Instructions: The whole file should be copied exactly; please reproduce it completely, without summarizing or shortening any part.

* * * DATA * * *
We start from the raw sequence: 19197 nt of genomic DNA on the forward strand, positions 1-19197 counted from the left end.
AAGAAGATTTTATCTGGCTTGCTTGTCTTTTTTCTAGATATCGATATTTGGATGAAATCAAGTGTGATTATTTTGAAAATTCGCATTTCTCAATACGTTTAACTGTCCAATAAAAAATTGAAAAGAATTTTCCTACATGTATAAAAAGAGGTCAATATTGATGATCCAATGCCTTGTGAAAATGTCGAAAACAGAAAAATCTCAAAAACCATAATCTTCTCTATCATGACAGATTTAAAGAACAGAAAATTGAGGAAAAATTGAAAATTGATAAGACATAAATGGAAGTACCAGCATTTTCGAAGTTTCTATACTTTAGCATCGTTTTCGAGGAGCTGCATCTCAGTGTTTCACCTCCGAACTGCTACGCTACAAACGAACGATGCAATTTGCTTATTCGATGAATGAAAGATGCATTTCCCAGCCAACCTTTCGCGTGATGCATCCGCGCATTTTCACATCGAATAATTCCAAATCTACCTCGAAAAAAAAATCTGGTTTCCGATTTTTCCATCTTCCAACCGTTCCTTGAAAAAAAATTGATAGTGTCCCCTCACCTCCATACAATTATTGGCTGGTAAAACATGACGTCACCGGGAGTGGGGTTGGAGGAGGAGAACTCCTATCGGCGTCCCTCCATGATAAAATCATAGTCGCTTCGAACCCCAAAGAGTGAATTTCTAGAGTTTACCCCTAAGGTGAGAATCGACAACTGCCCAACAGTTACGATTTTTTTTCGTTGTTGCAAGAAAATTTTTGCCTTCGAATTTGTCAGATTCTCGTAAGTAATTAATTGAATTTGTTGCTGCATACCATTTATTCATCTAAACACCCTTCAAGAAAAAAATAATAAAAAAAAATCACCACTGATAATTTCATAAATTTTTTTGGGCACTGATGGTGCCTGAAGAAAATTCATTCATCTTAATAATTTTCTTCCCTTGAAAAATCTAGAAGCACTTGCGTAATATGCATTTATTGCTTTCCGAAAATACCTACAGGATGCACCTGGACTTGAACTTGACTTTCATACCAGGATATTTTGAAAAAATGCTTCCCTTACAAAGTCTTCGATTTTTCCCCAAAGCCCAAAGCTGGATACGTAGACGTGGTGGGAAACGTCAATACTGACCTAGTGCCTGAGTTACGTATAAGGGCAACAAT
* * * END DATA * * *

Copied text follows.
We start from the raw sequence: 19197 nt of genomic DNA on the forward strand, positions 1-19197 counted from the left end.
AAGAAGATTTTATCTGGCTTGCTTGTCTTTTTTCTAGATATCGATATTTGGATGAAATCAAGTGTGATTATTTTGAAAATTCGCATTTCTCAATACGTTTAACTGTCCAATAAAAAATTGAAAAGAATTTTCCTACATGTATAAAAAGAGGTCAATATTGATGATCCAATGCCTTGTGAAAATGTCGAAAACAGAAAAATCTCAAAAACCATAATCTTCTCTATCATGACAGATTTAAAGAACAGAAAATTGAGGAAAAATTGAAAATTGATAAGACATAAATGGAAGTACCAGCATTTTCGAAGTTTCTATACTTTAGCATCGTTTTCGAGGAGCTGCATCTCAGTGTTTCACCTCCGAACTGCTACGCTACAAACGAACGATGCAATTTGCTTATTCGATGAATGAAAGATGCATTTCCCAGCCAACCTTTCGCGTGATGCATCCGCGCATTTTCACATCGAATAATTCCAAATCTACCTCGAAAAAAAAATCTGGTTTCCGATTTTTCCATCTTCCAACCGTTCCTTGAAAAAAAATTGATAGTGTCCCCTCACCTCCATACAATTATTGGCTGGTAAAACATGACGTCACCGGGAGTGGGGTTGGAGGAGGAGAACTCCTATCGGCGTCCCTCCATGATAAAATCATAGTCGCTTCGAACCCCAAAGAGTGAATTTCTAGAGTTTACCCCTAAGGTGAGAATCGACAACTGCCCAACAGTTACGATTTTTTTTCGTTGTTGCAAGAAAATTTTTGCCTTCGAATTTGTCAGATTCTCGTAAGTAATTAATTGAATTTGTTGCTGCATACCATTTATTCATCTAAACACCCTTCAAGAAAAAAATAATAAAAAAAAATCACCACTGATAATTTCATAAATTTTTTTGGGCACTGATGGTGCCTGAAGAAAATTCATTCATCTTAATAATTTTCTTCCCTTGAAAAATCTAGAAGCACTTGCGTAATATGCATTTATTGCTTTCCGAAAATACCTACAGGATGCACCTGGACTTGAACTTGACTTTCATACCAGGATATTTTGAAAAAATGCTTCCCTTACAAAGTCTTCGATTTTTCCCCAAAGCCCAAAGCTGGATACGTAGACGTGGTGGGAAACGTCAATACTGACCTAGTGCCTGAGTTACGTATAAGGGCAACAAT